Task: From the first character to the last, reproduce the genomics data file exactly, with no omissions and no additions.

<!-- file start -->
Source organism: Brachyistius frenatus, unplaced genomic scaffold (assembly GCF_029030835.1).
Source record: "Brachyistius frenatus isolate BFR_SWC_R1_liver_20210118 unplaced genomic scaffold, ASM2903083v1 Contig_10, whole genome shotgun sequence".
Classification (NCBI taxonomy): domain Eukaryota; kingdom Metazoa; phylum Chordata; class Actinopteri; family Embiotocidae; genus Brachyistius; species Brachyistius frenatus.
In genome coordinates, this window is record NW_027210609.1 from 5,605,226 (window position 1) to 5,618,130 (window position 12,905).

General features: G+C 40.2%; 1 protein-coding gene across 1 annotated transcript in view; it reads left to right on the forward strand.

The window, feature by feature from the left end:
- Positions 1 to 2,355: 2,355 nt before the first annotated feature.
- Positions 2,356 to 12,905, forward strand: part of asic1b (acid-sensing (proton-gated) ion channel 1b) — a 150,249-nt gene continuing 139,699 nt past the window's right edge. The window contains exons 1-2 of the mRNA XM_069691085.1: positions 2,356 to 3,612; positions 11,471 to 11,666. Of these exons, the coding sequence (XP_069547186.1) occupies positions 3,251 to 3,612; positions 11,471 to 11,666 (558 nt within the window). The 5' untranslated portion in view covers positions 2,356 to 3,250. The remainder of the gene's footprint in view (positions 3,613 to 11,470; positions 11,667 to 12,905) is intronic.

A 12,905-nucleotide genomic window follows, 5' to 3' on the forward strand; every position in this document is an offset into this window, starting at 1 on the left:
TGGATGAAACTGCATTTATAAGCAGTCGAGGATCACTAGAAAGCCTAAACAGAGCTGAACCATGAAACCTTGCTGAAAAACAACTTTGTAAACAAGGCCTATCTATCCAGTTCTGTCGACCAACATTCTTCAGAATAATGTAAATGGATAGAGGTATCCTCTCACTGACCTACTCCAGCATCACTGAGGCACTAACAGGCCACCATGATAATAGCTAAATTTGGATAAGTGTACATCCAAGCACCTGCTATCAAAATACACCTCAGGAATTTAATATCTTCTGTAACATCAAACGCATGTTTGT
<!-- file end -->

Source organism: Brachyistius frenatus, unplaced genomic scaffold (assembly GCF_029030835.1).
Source record: "Brachyistius frenatus isolate BFR_SWC_R1_liver_20210118 unplaced genomic scaffold, ASM2903083v1 Contig_10, whole genome shotgun sequence".
Classification (NCBI taxonomy): domain Eukaryota; kingdom Metazoa; phylum Chordata; class Actinopteri; family Embiotocidae; genus Brachyistius; species Brachyistius frenatus.
In genome coordinates, this window is record NW_027210609.1 from 5,605,226 (window position 1) to 5,618,130 (window position 12,905).

General features: G+C 40.2%; 1 protein-coding gene across 1 annotated transcript in view; it reads left to right on the forward strand.

The window, feature by feature from the left end:
- Positions 1 to 2,355: 2,355 nt before the first annotated feature.
- Positions 2,356 to 12,905, forward strand: part of asic1b (acid-sensing (proton-gated) ion channel 1b) — a 150,249-nt gene continuing 139,699 nt past the window's right edge. The window contains exons 1-2 of the mRNA XM_069691085.1: positions 2,356 to 3,612; positions 11,471 to 11,666. Of these exons, the coding sequence (XP_069547186.1) occupies positions 3,251 to 3,612; positions 11,471 to 11,666 (558 nt within the window). The 5' untranslated portion in view covers positions 2,356 to 3,250. The remainder of the gene's footprint in view (positions 3,613 to 11,470; positions 11,667 to 12,905) is intronic.

A 12,905-nucleotide genomic window follows, 5' to 3' on the forward strand; every position in this document is an offset into this window, starting at 1 on the left:
TGGATGAAACTGCATTTATAAGCAGTCGAGGATCACTAGAAAGCCTAAACAGAGCTGAACCATGAAACCTTGCTGAAAAACAACTTTGTAAACAAGGCCTATCTATCCAGTTCTGTCGACCAACATTCTTCAGAATAATGTAAATGGATAGAGGTATCCTCTCACTGACCTACTCCAGCATCACTGAGGCACTAACAGGCCACCATGATAATAGCTAAATTTGGATAAGTGTACATCCAAGCACCTGCTATCAAAATACACCTCAGGAATTTAATATCTTCTGTAACATCAAACGCATGTTTGT